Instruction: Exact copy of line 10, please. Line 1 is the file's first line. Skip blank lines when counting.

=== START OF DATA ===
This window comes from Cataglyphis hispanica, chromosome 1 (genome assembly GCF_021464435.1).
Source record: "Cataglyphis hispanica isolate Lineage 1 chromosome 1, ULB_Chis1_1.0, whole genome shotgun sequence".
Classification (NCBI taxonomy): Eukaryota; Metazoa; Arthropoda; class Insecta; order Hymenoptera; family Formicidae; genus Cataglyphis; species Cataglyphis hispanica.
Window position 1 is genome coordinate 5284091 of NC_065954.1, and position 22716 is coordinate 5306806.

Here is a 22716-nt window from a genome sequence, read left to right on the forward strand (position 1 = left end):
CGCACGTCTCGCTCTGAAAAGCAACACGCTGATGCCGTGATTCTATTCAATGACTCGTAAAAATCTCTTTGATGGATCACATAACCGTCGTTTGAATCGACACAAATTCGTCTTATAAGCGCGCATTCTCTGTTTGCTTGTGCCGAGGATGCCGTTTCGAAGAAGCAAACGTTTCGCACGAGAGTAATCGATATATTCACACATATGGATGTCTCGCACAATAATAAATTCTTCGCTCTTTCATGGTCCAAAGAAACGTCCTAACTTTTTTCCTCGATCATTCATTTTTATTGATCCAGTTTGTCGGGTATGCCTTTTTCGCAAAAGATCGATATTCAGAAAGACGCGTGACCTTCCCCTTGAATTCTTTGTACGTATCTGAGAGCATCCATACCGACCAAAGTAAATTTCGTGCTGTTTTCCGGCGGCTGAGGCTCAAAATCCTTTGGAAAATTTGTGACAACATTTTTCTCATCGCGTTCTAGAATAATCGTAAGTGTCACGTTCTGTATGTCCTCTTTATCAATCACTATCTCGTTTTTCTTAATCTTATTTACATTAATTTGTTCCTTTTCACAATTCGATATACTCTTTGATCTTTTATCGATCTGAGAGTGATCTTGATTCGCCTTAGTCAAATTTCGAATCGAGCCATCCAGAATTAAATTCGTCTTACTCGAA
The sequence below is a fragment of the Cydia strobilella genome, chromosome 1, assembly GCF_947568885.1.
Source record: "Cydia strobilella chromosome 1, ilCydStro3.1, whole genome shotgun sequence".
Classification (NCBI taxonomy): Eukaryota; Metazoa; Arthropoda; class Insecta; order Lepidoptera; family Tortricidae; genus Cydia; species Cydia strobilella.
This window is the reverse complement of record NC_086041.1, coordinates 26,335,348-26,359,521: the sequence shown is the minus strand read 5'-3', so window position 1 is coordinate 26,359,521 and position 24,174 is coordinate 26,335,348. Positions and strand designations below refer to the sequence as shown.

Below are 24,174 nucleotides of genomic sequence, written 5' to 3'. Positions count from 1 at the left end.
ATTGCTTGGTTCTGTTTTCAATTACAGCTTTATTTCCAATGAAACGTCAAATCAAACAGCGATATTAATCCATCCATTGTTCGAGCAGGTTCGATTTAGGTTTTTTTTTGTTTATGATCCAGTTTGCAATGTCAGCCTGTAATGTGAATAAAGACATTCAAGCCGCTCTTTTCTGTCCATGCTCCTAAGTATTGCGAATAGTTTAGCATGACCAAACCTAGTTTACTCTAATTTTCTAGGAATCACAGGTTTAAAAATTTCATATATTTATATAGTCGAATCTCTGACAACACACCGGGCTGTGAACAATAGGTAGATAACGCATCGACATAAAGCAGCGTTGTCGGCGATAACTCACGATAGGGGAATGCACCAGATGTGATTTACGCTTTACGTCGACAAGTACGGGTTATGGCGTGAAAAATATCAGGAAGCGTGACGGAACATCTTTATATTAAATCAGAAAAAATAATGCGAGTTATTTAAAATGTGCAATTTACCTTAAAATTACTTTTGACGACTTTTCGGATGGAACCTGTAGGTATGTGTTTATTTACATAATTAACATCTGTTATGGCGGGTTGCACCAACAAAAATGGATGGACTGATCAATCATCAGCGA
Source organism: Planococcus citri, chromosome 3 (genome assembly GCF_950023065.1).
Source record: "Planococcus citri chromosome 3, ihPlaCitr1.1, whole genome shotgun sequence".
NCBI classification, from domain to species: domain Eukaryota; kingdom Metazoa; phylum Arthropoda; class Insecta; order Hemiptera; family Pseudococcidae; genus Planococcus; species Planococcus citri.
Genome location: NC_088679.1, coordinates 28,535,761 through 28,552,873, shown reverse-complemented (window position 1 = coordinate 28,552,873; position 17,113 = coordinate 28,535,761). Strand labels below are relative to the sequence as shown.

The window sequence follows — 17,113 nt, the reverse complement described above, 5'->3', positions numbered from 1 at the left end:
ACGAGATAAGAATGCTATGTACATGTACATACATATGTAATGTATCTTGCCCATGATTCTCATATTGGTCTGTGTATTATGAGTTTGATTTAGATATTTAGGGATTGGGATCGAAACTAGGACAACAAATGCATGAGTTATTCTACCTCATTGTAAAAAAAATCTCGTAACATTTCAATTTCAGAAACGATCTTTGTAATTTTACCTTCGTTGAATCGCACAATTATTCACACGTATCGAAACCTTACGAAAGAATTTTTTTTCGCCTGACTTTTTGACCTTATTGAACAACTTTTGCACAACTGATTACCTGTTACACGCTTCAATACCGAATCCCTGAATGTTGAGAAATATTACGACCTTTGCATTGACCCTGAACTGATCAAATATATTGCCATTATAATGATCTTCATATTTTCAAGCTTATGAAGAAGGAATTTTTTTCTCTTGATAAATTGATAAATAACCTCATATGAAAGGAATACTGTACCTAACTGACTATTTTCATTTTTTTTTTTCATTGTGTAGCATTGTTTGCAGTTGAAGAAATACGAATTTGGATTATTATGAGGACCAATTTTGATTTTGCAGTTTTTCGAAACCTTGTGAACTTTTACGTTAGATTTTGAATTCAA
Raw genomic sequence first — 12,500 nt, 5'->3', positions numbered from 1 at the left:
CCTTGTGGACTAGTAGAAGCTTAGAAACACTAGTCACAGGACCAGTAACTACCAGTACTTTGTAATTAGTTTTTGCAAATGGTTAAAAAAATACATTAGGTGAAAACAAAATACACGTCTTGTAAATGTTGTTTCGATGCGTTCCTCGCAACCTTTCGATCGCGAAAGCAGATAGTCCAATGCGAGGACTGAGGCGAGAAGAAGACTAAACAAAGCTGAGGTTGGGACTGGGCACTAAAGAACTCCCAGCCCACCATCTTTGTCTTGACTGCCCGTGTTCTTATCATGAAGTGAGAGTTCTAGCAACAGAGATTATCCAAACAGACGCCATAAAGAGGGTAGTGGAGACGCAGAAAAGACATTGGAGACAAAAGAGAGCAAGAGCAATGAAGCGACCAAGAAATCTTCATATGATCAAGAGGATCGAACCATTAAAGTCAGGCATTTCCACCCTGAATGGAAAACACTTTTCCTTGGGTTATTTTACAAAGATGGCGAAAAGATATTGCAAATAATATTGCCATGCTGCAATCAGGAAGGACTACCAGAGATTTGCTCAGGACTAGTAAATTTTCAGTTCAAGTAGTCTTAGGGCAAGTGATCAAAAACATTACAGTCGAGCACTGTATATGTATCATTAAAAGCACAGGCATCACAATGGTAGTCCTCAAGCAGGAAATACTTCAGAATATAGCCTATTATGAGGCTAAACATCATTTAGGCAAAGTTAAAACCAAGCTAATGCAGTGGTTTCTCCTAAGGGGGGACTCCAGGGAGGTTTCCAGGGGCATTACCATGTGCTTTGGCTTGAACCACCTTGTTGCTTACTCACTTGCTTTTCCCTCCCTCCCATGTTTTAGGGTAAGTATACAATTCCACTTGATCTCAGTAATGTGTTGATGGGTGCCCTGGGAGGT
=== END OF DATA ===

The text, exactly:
This window is the reverse complement of record NC_086041.1, coordinates 26,335,348-26,359,521: the sequence shown is the minus strand read 5'-3', so window position 1 is coordinate 26,359,521 and position 24,174 is coordinate 26,335,348. Positions and strand designations below refer to the sequence as shown.